Italian Police Arrest Hundreds In Anti-Mafia Raids Italian police have carried out a series of raids -- part of an extensive crackdown against organized crime. Three hundred suspected members of the powerful 'Ndrangheta crime syndicate are behind bars, including its suspected leader. Police also recovered more than $75 million worth of stolen cash and property.
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Italian Police Arrest Hundreds In Anti-Mafia Raids

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Italian Police Arrest Hundreds In Anti-Mafia Raids

Italian Police Arrest Hundreds In Anti-Mafia Raids

Italian Police Arrest Hundreds In Anti-Mafia Raids

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  • <iframe src="https://www.npr.org/player/embed/128506439/128506454" width="100%" height="290" frameborder="0" scrolling="no" title="NPR embedded audio player">
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Italian police have carried out a series of raids — part of an extensive crackdown against organized crime. Three hundred suspected members of the powerful 'Ndrangheta crime syndicate are behind bars, including its suspected leader. Police also recovered more than $75 million worth of stolen cash and property.

RENEE MONTAGNE, Host:

This is MORNING EDITION from NPR News. Good morning. I'm Renee Montagne.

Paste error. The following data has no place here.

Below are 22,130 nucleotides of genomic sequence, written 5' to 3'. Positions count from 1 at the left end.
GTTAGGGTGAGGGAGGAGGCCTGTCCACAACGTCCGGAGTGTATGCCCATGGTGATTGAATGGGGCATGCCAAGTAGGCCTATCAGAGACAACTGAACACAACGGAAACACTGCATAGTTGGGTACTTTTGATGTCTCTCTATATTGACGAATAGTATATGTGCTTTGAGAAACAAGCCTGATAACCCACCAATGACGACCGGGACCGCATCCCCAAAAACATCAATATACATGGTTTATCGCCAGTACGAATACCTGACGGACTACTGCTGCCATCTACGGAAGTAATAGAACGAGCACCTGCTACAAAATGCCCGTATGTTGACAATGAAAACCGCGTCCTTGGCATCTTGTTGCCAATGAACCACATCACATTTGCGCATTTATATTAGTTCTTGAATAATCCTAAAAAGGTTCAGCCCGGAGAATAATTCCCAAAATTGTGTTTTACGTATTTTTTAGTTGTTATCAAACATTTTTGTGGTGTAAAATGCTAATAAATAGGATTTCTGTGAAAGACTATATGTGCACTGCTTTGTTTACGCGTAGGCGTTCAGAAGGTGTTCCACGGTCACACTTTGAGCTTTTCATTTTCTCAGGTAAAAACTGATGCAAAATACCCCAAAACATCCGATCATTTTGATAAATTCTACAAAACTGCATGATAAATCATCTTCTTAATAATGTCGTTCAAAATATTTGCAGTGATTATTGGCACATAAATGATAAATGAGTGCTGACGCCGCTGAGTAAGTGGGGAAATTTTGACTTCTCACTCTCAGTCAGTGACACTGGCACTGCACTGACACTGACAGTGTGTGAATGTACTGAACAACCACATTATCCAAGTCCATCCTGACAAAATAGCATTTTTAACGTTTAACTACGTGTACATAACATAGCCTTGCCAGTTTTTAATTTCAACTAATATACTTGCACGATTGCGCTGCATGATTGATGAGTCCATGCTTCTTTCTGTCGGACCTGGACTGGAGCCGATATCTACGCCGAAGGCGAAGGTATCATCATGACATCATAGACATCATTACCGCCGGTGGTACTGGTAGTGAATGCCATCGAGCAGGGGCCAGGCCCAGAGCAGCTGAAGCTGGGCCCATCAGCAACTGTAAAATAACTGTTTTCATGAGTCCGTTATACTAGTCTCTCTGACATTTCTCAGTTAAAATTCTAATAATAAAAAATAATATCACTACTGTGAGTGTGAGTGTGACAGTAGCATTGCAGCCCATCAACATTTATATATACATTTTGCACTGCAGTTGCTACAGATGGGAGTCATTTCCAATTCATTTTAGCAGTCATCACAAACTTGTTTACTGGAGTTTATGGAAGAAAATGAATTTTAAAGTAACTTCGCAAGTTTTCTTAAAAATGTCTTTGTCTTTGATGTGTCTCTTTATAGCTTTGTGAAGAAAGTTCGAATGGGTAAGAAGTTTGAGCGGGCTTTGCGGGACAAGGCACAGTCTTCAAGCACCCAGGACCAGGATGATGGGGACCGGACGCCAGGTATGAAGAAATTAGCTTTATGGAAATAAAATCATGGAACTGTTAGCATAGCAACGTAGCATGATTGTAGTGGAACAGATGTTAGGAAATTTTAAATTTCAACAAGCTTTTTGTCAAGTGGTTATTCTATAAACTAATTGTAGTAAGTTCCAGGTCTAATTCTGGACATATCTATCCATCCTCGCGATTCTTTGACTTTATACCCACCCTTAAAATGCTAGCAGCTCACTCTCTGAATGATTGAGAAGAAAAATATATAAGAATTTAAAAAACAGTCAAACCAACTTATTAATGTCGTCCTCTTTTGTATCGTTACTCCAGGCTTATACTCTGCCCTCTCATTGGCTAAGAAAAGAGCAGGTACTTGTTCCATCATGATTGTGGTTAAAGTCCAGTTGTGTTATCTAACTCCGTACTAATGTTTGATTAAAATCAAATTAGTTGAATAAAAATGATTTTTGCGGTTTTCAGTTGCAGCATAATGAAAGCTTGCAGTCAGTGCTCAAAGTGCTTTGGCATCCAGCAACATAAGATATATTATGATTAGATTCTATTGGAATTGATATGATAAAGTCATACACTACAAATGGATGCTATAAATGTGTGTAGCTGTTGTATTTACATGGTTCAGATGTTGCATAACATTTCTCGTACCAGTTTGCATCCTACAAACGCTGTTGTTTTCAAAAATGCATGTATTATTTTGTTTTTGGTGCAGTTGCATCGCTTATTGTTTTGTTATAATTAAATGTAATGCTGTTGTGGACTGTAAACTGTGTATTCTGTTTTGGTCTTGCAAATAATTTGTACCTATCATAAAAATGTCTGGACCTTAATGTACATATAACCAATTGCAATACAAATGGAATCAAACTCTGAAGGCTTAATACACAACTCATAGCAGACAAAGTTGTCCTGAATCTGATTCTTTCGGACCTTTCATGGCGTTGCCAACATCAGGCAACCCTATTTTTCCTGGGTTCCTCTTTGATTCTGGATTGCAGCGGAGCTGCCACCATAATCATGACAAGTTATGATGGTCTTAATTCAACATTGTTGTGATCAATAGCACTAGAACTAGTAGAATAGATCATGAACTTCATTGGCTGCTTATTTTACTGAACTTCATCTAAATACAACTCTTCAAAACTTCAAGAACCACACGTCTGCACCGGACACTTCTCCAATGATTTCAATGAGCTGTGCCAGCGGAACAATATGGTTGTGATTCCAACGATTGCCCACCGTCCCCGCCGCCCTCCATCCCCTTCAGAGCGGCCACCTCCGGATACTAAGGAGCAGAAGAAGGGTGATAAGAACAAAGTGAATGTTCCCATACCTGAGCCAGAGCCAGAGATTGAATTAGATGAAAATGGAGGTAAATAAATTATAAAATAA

MARY LOUISE KELLY, Host:

It was one of the biggest police sweeps ever carried out in Italy. And when it was over, more than 300 people had been rounded up, all of them suspected of belonging to one of the world's most powerful crime syndicates. The arrests took place throughout the country, showing that the mafia's reach has spread far beyond its southern roots. NPR's Sylvia Poggioli reports from Rome.

SYLVIA POGGIOLI: Italy's top anti-mafia prosecutor, Pietro Grasso, said the sweep has revealed the Ndrangheta's power structure similar to the Sicilian mafia.

PIETRO GRASSO: (Italian spoken)

POGGIOLI: Roberto Galullo, a reporter for Il Sole 24 Ore, says Italian mobs now have sway throughout the country.

ROBERT GALULLO: (Through translator) There is not one Italian region that is not invaded by organized crime. It is no longer a southern problem but a national emergency. And that emergency is the need to restore the rule of law.

POGGIOLI: Sylvia Poggioli, NPR News, Rome.

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